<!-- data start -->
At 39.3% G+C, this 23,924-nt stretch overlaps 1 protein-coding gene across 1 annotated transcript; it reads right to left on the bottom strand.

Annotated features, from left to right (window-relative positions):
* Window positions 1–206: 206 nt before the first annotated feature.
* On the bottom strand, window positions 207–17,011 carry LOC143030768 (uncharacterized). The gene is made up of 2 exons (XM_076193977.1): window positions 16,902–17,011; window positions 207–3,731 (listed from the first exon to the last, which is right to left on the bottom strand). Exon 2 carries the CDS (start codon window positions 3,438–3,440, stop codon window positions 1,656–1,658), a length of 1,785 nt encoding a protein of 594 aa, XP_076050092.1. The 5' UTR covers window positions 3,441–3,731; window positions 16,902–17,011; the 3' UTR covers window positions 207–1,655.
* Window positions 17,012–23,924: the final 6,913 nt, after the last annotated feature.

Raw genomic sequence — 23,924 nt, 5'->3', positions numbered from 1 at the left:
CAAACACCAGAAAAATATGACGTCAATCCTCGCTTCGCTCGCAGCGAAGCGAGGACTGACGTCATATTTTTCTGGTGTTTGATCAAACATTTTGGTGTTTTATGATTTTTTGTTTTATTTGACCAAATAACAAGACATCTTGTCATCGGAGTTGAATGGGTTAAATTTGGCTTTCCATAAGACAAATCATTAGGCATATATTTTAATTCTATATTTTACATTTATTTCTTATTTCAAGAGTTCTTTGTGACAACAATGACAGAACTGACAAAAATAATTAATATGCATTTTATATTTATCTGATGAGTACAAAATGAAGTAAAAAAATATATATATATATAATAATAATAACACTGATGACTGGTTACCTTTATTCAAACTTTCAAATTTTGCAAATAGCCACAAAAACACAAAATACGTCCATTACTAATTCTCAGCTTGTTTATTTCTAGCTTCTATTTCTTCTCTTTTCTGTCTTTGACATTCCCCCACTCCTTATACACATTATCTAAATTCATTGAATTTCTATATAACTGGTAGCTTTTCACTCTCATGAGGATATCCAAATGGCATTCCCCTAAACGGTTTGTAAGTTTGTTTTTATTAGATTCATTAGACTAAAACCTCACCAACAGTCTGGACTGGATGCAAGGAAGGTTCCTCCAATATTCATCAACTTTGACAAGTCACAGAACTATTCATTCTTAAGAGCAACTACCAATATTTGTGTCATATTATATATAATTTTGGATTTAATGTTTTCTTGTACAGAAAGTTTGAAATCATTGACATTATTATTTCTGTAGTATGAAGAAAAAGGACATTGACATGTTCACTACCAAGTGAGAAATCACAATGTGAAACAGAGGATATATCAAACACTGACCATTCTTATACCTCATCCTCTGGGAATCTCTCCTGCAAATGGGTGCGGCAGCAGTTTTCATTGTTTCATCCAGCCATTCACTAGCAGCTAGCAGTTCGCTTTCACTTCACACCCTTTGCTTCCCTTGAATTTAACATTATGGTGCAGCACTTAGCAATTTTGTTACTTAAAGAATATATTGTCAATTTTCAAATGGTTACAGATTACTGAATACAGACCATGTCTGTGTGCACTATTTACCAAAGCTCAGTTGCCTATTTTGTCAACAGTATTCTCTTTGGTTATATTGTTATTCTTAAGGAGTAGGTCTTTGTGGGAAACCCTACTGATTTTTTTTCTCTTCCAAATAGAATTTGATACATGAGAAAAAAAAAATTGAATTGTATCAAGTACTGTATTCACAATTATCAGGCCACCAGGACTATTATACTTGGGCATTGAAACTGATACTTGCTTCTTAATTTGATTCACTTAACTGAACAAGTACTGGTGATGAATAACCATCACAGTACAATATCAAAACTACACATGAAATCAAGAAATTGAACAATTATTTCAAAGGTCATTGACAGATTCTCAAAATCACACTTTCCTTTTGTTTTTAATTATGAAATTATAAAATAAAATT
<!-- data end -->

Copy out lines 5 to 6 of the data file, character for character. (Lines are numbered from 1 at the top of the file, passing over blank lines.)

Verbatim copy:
* Window positions 17,012–23,924: the final 6,913 nt, after the last annotated feature.

Raw genomic sequence — 23,924 nt, 5'->3', positions numbered from 1 at the left: